3] To get a reassuring and tangible feel that an agency is legitimate, look for a prominently displayed office street address. Also look for a page that presents the team – this will give you confidence that they are real people and give you a feel for who you’re dealing with (here is an example). Finally, make sure you have a contact email address, a phone number, and the name of who to contact in case of a problem (here is an example), as rigid “contact forms” can be frustrating (thank you Colin Mantell for submitting this suggestion).
4] Choosing an agency with an anglo-saxon management culture can help avoid some cultural misunderstandings, as the French notion of service can sometimes differ from the anglo-saxon one. What’s more, mastery of the subtleties of the English language will always help communication in case of a problem to resolve.
5] Agency website reviews can be quite hard to analyse, as they tend to be cherry-picked. Look for reviews that can be uploaded without a moderator screening them, or of course independant feedback on travel forums like Trip Advisor or Fodors (although this too can sometimes be hard to analyse).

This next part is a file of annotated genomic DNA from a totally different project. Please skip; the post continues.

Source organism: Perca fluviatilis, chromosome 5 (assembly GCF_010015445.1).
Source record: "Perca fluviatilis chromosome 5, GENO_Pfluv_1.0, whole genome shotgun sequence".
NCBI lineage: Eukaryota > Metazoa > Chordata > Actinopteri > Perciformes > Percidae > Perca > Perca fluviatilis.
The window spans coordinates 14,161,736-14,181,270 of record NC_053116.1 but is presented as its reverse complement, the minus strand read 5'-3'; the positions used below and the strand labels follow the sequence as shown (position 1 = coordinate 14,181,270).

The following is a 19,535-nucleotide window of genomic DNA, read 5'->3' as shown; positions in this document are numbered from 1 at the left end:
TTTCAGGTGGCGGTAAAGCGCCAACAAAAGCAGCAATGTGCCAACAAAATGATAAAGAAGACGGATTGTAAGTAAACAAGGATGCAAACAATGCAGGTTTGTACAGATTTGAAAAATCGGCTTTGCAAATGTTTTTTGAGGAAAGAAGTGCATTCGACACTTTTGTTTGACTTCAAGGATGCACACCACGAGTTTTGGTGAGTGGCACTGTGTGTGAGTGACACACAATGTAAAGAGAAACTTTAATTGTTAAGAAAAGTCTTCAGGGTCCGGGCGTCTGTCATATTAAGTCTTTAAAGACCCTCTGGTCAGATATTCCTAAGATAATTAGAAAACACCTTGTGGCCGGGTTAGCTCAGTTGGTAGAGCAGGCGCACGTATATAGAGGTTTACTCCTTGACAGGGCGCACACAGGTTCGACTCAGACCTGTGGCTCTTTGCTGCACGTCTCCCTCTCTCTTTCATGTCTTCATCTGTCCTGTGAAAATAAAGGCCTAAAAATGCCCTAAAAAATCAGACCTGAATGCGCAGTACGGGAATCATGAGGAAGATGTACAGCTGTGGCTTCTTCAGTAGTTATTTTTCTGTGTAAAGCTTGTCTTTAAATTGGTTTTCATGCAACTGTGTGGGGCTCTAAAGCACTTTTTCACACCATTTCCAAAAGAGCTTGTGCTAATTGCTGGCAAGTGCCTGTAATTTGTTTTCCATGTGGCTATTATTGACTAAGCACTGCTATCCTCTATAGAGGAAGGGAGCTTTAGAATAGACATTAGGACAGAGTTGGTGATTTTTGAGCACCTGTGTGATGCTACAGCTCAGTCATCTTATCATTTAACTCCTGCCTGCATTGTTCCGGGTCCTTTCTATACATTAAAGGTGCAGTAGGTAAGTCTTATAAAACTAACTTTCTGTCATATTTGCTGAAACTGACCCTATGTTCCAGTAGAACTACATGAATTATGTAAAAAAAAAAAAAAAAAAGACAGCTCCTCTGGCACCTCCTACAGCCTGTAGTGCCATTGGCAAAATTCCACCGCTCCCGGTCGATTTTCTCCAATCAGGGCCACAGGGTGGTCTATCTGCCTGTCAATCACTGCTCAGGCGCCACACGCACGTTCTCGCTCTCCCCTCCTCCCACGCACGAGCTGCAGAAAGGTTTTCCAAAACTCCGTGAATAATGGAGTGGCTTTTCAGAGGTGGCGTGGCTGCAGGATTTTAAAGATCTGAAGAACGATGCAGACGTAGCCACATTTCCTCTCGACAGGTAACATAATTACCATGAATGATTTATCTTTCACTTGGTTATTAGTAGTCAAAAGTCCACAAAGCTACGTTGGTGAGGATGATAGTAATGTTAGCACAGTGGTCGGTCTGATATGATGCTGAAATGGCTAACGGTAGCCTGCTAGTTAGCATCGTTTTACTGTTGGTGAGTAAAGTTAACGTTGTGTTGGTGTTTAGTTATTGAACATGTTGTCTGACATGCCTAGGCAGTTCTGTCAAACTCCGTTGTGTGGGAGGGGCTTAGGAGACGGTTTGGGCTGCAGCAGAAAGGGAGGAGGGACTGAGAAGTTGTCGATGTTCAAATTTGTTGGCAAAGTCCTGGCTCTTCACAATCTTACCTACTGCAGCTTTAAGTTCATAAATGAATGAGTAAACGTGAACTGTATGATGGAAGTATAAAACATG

6] Look for signs of objective credibility, such press write-ups, partnerships, quality charters, etc. Here’s an example from our own website.
7] Look for a solid garantee that protects your interests in case of a problem. Here’s an example from our own website.
8] Give the agency a call before booking, because tone of voice tends to communicate far more than the mere written words in an email message. As humans, we are very good at subconsciously picking up on little clues in speech tone, so trust your gut feeling on this – if you don’t like their tone, click away.